We have been over this time and time again as you said

I am not as convinced as you are that Labour believe in Hard Brexit at all - the six tests would seem to preclude this and I don't think anywhere have Labour said that being in the SM/CU has been ruled out - even Hugo's linked document above says that leaving the EU means leaving the EU Single Market and the EU Customs Union....something McDonnell and I have been saying for a while. I know it is semantics but it does leave flexibility

The trouble is I am still unclear what the 'soft brexit' wanted is - do we want the status quo ie the CU/SM but no influence? Do we want just the SM but no CU or do we want to reverse Brexit completely etc......

Willow (thanks for the response by the way) is ambivalent on the CU - others would want more than this and want to have the status quo (a Norway plus deal)

I do not see any of these being easy to achieve - the first would not be politically acceptable to me and many others as we will really be handing over sovereignty to the EU, the second would lead to a hard border in Ireland or at the Irish Sea as I see it and the final one, which is the most desirable for me, is difficult to see how to do with a Tory Government and a way to reverse the Brexit is fraught with traps and difficulties

I am not able to provide any simple answers because I do not think there any silver bullets and anyone who pretends there is are just kidding themselves - second referendum, Parliamentary rebellions etc, etc.......this is the legacy of the arch criminal in all this....David 'Twat' Cameron

And I also see that Blair said a pro-remain Labour Party would annihilate the Tories - what a lot of shite....it may win marginally but all this talk of 'annihilation' and 'should be 20 points ahead' is as fanciful as the stuff that comes from Brexiteers


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PostPosted: Thu 04 Jan, 2018 6:37 pm 
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I'm not convinced Corbyn is Hard Brexit either. I know lots of unpleasant New Labour people are, because immigration.

But we have to get to Soft Brexit.

And I agree with you- "Blair" wouldn't be annihilating the Tories.


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PostPosted: Thu 04 Jan, 2018 6:38 pm 
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Can I also say that I find these links to the consequences of Brexit very interesting and informative - thanks for that

However, we on here and at the other place as well are pretty much all understanding that Brexit is a bloody stupid idea, and even more so the Tory version of it - we just debate the political tactics of how to make it better


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PostPosted: Thu 04 Jan, 2018 6:44 pm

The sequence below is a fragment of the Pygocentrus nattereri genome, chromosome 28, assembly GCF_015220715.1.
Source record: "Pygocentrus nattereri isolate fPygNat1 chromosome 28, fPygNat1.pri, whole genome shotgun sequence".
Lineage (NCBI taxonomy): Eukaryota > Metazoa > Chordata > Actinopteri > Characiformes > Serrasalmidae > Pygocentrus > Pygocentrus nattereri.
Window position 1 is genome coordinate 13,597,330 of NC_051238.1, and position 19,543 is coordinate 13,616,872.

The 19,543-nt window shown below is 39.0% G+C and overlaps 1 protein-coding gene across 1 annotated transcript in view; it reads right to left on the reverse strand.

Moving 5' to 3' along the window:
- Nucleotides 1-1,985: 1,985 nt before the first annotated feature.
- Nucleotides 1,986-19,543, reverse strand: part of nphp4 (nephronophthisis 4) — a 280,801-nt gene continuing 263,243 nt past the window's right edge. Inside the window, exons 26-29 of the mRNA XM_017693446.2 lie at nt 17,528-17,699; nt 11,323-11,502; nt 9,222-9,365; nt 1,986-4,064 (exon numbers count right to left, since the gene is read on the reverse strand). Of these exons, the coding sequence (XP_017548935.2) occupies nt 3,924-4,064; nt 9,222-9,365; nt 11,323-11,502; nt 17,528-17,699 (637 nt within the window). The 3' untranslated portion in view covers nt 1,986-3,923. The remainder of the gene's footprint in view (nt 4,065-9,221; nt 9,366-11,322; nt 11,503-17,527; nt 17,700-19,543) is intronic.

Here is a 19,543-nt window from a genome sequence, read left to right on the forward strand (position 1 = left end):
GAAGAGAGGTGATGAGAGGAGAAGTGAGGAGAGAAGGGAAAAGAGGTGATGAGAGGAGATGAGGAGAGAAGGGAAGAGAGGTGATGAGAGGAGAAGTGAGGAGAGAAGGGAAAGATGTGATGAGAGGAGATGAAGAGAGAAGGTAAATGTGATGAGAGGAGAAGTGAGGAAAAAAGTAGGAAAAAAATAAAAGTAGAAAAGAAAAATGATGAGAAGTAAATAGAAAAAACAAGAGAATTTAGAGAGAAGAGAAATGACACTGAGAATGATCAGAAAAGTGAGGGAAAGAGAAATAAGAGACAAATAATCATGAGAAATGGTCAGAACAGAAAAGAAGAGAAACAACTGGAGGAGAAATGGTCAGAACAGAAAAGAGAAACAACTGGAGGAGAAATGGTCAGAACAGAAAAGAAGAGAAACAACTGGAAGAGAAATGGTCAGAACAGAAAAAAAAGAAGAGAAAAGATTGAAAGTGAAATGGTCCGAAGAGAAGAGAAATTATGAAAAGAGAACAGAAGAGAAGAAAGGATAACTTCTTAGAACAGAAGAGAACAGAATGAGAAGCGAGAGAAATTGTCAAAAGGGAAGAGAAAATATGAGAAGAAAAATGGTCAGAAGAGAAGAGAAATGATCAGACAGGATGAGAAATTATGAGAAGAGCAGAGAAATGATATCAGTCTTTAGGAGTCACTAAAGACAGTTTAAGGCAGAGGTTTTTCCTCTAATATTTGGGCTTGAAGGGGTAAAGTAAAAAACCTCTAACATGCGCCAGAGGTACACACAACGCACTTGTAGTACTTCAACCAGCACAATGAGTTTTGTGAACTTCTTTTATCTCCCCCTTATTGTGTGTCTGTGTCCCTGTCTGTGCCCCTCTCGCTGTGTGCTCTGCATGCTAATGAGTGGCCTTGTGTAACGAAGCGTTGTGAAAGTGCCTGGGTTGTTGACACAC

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Tubby Isaacs wrote:
I'm not convinced Corbyn is Hard Brexit either. I know lots of unpleasant New Labour people are, because immigration.

But we have to get to Soft Brexit.

And I agree with you- "Blair" wouldn't be annihilating the Tories.



Thanks Tubby, I am not being obtuse here but can I ask what soft Brexit do you want?

I am for avoiding Brexit altogether for the reasons I gave above
Willow suggested SM is most important with CU a secondary concern

I have come to realise that for myself 'soft Brexit' is very difficult to deliver

CU/SM is politically unsustainable in my view (and even i would oppose it)
SM without CU will falter on the Irish border question (which I do accept could still be resolvable at some point but I am doubtful)


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PostPosted: Thu 04 Jan, 2018 6:50 pm 
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I think CU/SM it needs to be. What's made it difficult so far is the idea that we're going to be striking all these amazing trade deals. We aren't, and if we did they'd involve stuff like chlorinated chicken that nobody wants.

We can go further out from there (that's why people like Richard North support EEA) or come further in.


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PostPosted: Thu 04 Jan, 2018 6:53 pm 
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Kendall was called racist for the same statement

https://amp.theguardian.com/commentisfr ... ssion=true


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PostPosted: Thu 04 Jan, 2018 6:56 pm 
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Tubby Isaacs wrote:
I think CU/SM it needs to be. What's made it difficult so far is the idea that we're going to be striking all these amazing trade deals. We aren't, and if we did they'd involve stuff like chlorinated chicken that nobody wants.